Much ink was spilled on the state of Canada-China relations
during Prime Minister Harper's visit to China last week.
Canadian business circles expressed considerable regret at the long
gap since the previous visit to China by a Canadian Prime Minister.
Mr. Harper does not enjoy the same closeness to Bay Street as some
of his predecessors. Nor does he have the boldness of Nicolas
Sarkozy who can criticize China at a news conference at the
Élysée and travel to Beijing the same day to help
Areva or EADS land a major contract.
Notwithstanding repeated criticism pertaining to the lack of
real dialogue with China since 2006, Prime Minister Harper's
trip (and his trip to India in November) could bring about
significant benefits over and above financial spin-offs. For
several years already, the influence of emerging nations has been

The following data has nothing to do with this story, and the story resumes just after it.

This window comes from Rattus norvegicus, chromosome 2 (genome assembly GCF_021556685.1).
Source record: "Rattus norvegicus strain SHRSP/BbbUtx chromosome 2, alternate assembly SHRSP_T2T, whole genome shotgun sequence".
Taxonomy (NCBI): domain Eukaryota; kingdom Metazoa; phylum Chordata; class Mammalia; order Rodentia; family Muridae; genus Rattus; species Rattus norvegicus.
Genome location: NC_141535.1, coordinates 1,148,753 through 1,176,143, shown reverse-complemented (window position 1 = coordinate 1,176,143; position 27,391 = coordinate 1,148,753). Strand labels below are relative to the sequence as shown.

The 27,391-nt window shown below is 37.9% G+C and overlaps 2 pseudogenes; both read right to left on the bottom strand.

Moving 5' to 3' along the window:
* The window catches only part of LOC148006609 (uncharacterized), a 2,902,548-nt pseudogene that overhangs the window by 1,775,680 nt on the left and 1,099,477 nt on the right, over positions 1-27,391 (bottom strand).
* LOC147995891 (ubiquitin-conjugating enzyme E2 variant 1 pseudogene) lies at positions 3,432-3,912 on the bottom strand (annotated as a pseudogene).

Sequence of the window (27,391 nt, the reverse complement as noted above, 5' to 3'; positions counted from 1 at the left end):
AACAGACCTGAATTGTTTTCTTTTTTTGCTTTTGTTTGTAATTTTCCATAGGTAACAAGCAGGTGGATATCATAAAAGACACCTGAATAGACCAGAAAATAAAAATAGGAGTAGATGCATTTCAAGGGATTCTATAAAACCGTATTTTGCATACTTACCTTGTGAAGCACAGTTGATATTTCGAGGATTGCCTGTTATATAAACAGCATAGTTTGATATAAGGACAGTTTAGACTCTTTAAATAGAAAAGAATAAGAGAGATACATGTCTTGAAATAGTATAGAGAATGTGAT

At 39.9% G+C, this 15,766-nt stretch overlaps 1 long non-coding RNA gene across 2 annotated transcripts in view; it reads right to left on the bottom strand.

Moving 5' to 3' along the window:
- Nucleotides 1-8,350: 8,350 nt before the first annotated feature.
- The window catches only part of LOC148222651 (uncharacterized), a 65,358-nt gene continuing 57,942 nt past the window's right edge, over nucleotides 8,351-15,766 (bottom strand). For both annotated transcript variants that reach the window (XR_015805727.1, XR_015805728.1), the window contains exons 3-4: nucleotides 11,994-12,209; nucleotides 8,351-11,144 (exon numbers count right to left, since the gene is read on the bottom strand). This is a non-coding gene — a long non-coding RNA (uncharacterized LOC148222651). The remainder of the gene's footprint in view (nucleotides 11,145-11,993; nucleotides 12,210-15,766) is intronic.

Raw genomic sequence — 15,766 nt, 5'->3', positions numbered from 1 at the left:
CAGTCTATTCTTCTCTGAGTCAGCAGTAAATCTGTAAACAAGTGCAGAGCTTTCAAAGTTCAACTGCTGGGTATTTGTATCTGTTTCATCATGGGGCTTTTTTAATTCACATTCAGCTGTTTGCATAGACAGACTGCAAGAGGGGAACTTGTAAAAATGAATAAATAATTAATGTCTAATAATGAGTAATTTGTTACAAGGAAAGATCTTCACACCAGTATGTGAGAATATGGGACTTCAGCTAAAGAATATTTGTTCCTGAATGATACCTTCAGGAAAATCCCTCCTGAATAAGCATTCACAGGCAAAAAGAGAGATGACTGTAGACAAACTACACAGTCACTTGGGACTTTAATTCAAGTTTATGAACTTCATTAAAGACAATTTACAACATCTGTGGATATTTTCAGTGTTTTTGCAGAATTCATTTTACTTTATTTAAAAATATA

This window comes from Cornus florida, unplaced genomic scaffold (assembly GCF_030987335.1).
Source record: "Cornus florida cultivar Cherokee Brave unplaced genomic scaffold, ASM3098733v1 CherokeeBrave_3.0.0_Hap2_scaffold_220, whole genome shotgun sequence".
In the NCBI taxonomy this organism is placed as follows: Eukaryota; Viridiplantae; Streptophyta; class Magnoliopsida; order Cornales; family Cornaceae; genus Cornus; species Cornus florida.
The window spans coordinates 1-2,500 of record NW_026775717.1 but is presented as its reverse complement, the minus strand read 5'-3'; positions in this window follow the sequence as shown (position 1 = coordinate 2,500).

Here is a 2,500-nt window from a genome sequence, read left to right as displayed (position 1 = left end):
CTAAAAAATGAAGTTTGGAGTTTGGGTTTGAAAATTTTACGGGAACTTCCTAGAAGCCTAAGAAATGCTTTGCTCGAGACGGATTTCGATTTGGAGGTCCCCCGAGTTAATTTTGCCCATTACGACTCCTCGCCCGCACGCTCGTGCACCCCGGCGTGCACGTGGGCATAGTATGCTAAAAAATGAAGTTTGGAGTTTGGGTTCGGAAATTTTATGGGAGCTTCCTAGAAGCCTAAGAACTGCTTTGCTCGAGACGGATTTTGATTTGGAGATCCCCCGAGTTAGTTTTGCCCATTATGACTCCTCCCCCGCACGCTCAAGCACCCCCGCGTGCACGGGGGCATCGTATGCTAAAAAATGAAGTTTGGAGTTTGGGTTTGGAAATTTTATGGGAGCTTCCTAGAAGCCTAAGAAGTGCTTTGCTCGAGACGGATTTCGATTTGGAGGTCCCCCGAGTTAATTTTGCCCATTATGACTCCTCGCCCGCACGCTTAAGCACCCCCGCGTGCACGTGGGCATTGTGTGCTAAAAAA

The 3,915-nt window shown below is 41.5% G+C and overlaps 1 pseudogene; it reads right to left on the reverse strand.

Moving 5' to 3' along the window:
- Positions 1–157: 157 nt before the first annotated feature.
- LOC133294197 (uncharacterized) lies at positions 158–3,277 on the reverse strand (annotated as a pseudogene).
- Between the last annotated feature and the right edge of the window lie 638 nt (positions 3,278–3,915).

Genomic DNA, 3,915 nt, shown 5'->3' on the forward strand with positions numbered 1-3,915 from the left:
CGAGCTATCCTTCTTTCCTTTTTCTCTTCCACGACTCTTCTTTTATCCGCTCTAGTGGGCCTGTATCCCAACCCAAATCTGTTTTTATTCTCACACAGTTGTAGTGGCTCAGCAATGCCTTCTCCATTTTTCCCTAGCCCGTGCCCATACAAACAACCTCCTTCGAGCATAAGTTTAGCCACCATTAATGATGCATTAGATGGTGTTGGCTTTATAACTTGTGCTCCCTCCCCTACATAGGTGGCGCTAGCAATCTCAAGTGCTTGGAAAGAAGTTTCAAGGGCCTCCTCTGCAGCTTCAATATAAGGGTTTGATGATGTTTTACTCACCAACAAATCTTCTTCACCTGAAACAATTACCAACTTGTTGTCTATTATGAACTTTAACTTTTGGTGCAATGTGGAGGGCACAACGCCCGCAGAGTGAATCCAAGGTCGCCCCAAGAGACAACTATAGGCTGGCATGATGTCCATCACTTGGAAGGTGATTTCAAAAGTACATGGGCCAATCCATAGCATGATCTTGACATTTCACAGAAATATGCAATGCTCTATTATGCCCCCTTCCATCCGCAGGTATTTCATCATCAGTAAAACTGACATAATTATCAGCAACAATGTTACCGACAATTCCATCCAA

spreading and their ambition has reached beyond the mere potential
of their domestic economies. The recent decision of the G8 to
entrust to the G20 responsibility for all financial matters is not
unrelated to the anxiousness of emerging nations. Having helped to
implement global solutions to the current recession, emerging
nations had no intention of sitting idle until the next crisis
triggered by shortcomings of financial regulatory systems in
certain G8 countries.
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The Canadian Office of the Superintendent of Financial Institutions ("OSFI") recently ruled that a bank cannot promote comprehensive credit insurance ("CCI") within its Canadian branches under the Insurance Business (Banks and Bank Holdings Companies) Regulations (the "Regulations").
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